Raised In A Prison, 'The Warden's Daughter' Decides It's Time To Find A Mom | WYPR

Raised In A Prison, 'The Warden's Daughter' Decides It's Time To Find A Mom

Jan 8, 2017
Originally published on January 8, 2017 3:07 pm

"There must be something about me and orphans," says author Jerry Spinelli.

Several of Spinelli's novels tell orphan stories, including his Newbery award-winning book Maniac Magee.

"People come from other people," he says. "And if you remove one of the elements in that equation you're left with someone who is, in some sense, abandoned — and that changes the equation."

In his latest book, The Warden's Daughter, Spinelli tells the story of Cammie O'Reilly, who lost her mother when she was a baby. Cammie has grown up in the Hancock County Prison, where her dad is the warden. With her 13th birthday approaching, Cammie decides it's time to find a mom, so she seeks out maternal support from the female inmates.

Spinelli talks with NPR's Lulu Garcia-Navarro about how Cammie "auditions" women to be the mom she seeks, and his real-life inspiration for the story, which he found in his hometown of Norristown, Pa.


Interview Highlights

On the setting of the book

That prison, incidentally, still exists. ... Visit Norristown, Pennsylvania and go to Airy Street ... you will see what looks like an artifact from the Middle Ages. It's the old Montgomery County prison and it still stands there.

I met someone who, in fact, was the model for Cammie O'Reilly. Her name was Ellen Adams and she told me one day, about 15 years ago: I grew up in prison. I pretty much took that tag line and cooked up a story to go with it.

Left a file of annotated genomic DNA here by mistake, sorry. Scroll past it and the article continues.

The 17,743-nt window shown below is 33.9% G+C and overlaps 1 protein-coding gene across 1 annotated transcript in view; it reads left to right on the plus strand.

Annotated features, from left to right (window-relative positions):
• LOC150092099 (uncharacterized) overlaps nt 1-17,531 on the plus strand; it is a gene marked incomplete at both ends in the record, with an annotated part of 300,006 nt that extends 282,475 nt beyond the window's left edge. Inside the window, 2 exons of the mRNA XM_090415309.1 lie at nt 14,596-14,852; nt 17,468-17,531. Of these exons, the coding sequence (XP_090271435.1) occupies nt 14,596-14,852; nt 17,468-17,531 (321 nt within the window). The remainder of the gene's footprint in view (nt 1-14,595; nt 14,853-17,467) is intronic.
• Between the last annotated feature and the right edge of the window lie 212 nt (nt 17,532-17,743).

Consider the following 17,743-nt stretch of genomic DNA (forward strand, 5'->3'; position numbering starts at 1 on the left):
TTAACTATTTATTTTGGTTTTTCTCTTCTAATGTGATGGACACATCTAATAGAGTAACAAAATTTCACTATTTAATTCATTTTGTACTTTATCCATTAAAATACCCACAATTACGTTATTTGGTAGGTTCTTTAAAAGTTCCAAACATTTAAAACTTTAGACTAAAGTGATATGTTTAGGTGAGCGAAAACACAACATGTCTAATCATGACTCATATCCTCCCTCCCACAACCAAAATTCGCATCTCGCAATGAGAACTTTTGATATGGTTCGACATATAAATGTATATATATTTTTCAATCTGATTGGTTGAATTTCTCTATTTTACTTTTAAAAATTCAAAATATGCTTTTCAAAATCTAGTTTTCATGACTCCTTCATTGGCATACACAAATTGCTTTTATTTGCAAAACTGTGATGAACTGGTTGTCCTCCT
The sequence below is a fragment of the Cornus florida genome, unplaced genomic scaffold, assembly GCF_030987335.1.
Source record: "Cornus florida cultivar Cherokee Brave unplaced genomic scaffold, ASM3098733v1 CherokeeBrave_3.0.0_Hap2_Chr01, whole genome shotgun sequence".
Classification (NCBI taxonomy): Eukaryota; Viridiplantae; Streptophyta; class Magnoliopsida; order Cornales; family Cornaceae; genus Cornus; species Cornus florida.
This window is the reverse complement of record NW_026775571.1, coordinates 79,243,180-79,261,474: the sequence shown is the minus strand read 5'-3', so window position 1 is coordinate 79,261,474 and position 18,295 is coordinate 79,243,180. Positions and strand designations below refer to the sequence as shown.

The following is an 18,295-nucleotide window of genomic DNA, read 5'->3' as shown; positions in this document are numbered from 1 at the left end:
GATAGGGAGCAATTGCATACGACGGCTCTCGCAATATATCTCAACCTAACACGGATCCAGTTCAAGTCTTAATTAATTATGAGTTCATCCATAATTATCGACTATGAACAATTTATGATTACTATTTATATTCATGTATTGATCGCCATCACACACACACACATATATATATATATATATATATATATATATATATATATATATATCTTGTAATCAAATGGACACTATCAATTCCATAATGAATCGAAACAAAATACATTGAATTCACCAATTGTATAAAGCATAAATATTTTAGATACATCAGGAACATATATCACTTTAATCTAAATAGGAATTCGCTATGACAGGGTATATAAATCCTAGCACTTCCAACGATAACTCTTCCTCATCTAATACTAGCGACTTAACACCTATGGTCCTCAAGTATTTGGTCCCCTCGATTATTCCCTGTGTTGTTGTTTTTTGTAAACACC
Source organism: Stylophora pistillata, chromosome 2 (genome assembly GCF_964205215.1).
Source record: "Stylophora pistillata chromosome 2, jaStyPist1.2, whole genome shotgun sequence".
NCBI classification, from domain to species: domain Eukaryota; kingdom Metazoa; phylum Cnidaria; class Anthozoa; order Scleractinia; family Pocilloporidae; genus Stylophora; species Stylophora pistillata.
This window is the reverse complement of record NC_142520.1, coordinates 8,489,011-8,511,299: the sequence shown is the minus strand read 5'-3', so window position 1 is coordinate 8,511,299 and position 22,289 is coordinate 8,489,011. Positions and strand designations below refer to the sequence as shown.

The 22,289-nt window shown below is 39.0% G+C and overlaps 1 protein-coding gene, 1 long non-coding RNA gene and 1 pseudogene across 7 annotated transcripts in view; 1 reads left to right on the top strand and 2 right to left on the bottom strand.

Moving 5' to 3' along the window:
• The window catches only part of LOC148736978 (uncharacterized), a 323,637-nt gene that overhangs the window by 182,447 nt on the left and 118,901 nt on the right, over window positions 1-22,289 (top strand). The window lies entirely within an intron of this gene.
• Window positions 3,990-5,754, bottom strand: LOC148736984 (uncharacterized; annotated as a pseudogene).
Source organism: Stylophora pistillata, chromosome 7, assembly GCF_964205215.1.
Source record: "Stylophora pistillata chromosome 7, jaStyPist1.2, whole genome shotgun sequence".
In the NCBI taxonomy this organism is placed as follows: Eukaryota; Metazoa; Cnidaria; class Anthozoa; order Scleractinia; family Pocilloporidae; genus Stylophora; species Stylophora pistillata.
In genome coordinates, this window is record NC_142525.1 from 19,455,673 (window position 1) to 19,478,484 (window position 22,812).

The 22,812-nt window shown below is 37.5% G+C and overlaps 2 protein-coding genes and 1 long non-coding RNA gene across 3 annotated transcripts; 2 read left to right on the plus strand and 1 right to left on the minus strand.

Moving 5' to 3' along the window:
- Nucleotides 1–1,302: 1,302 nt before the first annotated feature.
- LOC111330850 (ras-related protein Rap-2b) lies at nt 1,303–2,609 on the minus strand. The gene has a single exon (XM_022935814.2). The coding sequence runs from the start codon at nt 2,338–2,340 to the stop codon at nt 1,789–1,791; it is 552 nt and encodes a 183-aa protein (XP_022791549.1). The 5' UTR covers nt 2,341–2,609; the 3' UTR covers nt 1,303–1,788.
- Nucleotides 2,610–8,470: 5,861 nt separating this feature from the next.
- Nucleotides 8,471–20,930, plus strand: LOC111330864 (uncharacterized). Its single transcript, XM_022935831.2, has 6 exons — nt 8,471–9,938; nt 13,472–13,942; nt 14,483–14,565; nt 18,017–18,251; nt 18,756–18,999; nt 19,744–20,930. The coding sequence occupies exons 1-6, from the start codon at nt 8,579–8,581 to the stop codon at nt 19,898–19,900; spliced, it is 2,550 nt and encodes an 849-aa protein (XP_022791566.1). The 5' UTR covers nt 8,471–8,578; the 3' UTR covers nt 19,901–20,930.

On why many of his characters have lost a parent

Maniac Magee ... was an orphan and I have a couple of other stories along similar lines.

I suppose I just find it dramatically inviting. ...That's what most writers are always on the lookout for, you know, the person, the situation that is different.

On Cammie's anger

Something in her is unhappy, is frustrated, and that results in angry behavior. ... [Her] nickname becomes "Cannonball." And it just seems to me that if you take a kid who is missing something, that that is going to produce a certain kind of behavior. It seems to me that that's what Cammie shows. She's growing up and probably not even knowing why she's that way.

On what Ellen Adams thinks of the book

She loves it. I told her in the beginning, I said: Ellen, listen, this is not going to be your biography. Cammie is younger than Ellen was when she lived in the prison. And while Ellen's mother did die, it wasn't until Ellen was in college, I believe, whereas in the book Cammie's mother dies before the action of the book even begins.